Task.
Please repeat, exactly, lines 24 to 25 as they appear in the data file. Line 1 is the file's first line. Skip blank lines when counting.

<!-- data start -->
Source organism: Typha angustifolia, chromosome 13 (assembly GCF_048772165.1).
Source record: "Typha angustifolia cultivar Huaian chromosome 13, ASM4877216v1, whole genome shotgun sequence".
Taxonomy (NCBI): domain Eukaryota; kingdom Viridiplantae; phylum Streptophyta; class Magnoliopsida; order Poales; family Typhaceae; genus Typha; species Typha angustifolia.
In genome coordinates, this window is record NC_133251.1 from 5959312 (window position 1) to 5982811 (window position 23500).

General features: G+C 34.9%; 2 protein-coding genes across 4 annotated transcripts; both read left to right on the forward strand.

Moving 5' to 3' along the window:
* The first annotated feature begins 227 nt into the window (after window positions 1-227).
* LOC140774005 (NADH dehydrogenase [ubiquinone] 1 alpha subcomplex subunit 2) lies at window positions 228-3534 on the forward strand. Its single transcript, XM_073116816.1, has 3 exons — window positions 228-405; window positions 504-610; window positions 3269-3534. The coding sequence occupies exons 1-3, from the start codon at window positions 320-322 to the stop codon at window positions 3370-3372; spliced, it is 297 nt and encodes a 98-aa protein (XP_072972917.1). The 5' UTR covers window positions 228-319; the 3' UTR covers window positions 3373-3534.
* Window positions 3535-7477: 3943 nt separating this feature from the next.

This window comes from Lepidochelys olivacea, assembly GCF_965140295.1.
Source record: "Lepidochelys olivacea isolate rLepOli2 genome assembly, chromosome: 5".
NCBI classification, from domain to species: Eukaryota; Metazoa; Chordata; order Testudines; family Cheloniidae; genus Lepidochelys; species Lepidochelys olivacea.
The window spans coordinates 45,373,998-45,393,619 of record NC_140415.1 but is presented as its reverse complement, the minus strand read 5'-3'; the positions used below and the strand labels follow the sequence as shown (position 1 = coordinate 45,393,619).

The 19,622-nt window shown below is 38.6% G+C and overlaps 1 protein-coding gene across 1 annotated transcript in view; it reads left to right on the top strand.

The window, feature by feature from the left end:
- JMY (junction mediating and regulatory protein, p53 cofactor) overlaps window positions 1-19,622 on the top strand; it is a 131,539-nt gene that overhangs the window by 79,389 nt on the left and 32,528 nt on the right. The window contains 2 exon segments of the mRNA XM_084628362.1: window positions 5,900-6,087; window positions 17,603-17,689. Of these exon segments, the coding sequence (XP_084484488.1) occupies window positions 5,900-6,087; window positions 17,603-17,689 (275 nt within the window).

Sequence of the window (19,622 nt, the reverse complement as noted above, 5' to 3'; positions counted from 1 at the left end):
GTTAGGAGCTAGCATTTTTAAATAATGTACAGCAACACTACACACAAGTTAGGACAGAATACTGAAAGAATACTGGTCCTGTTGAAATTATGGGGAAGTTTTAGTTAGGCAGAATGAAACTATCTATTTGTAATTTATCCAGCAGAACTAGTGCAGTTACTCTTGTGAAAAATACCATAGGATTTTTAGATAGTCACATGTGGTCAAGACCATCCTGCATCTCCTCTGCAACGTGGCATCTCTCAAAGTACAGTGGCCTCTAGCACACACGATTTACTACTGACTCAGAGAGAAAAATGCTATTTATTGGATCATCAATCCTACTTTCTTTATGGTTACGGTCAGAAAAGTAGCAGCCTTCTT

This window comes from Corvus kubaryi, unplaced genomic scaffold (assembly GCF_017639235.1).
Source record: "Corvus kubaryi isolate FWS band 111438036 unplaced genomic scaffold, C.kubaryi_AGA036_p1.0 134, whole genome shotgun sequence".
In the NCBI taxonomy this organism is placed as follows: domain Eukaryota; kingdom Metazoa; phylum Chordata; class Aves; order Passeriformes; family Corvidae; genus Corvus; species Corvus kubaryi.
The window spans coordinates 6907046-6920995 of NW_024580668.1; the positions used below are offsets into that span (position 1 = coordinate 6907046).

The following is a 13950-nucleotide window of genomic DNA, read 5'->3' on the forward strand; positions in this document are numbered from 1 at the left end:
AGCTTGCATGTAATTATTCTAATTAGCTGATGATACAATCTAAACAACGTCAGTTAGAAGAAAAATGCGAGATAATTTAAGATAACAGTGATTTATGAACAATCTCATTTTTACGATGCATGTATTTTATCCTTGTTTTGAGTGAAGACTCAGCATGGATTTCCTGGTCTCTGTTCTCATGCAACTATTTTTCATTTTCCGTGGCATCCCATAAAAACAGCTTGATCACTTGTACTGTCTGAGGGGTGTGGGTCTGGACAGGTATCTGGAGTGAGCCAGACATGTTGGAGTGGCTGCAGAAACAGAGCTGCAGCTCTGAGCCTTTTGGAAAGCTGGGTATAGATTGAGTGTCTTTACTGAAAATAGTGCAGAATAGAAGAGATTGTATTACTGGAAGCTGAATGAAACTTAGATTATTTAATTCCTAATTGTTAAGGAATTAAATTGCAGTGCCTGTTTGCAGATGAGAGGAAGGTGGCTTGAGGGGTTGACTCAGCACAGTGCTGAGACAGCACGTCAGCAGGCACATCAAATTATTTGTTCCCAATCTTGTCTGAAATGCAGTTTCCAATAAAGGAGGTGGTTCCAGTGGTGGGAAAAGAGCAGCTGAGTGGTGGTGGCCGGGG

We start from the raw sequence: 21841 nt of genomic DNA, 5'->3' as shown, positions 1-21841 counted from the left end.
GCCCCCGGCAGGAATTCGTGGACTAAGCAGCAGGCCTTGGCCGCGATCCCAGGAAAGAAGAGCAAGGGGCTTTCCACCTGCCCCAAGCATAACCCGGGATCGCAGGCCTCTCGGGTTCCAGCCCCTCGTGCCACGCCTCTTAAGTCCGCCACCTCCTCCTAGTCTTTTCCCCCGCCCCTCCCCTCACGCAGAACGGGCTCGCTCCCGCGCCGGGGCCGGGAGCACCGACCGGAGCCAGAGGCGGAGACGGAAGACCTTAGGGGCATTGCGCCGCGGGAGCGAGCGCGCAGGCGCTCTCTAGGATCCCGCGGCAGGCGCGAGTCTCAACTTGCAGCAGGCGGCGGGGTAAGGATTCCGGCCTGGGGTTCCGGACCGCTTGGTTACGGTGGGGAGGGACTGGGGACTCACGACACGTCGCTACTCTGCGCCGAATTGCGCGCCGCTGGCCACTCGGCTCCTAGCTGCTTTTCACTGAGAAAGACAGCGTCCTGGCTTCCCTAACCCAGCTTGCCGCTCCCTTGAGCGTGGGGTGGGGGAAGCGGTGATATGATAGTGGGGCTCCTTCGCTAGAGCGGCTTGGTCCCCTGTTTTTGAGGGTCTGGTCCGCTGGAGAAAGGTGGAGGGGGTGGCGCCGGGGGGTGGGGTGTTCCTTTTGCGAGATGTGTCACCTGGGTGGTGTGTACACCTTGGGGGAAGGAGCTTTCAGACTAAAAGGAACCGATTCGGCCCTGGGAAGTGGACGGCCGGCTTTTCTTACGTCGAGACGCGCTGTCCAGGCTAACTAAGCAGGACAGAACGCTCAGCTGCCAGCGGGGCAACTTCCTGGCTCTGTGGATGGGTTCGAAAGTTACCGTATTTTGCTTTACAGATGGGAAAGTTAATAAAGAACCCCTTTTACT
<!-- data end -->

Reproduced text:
AGCTTGCATGTAATTATTCTAATTAGCTGATGATACAATCTAAACAACGTCAGTTAGAAGAAAAATGCGAGATAATTTAAGATAACAGTGATTTATGAACAATCTCATTTTTACGATGCATGTATTTTATCCTTGTTTTGAGTGAAGACTCAGCATGGATTTCCTGGTCTCTGTTCTCATGCAACTATTTTTCATTTTCCGTGGCATCCCATAAAAACAGCTTGATCACTTGTACTGTCTGAGGGGTGTGGGTCTGGACAGGTATCTGGAGTGAGCCAGACATGTTGGAGTGGCTGCAGAAACAGAGCTGCAGCTCTGAGCCTTTTGGAAAGCTGGGTATAGATTGAGTGTCTTTACTGAAAATAGTGCAGAATAGAAGAGATTGTATTACTGGAAGCTGAATGAAACTTAGATTATTTAATTCCTAATTGTTAAGGAATTAAATTGCAGTGCCTGTTTGCAGATGAGAGGAAGGTGGCTTGAGGGGTTGACTCAGCACAGTGCTGAGACAGCACGTCAGCAGGCACATCAAATTATTTGTTCCCAATCTTGTCTGAAATGCAGTTTCCAATAAAGGAGGTGGTTCCAGTGGTGGGAAAAGAGCAGCTGAGTGGTGGTGGCCGGGG

We start from the raw sequence: 21841 nt of genomic DNA, 5'->3' as shown, positions 1-21841 counted from the left end.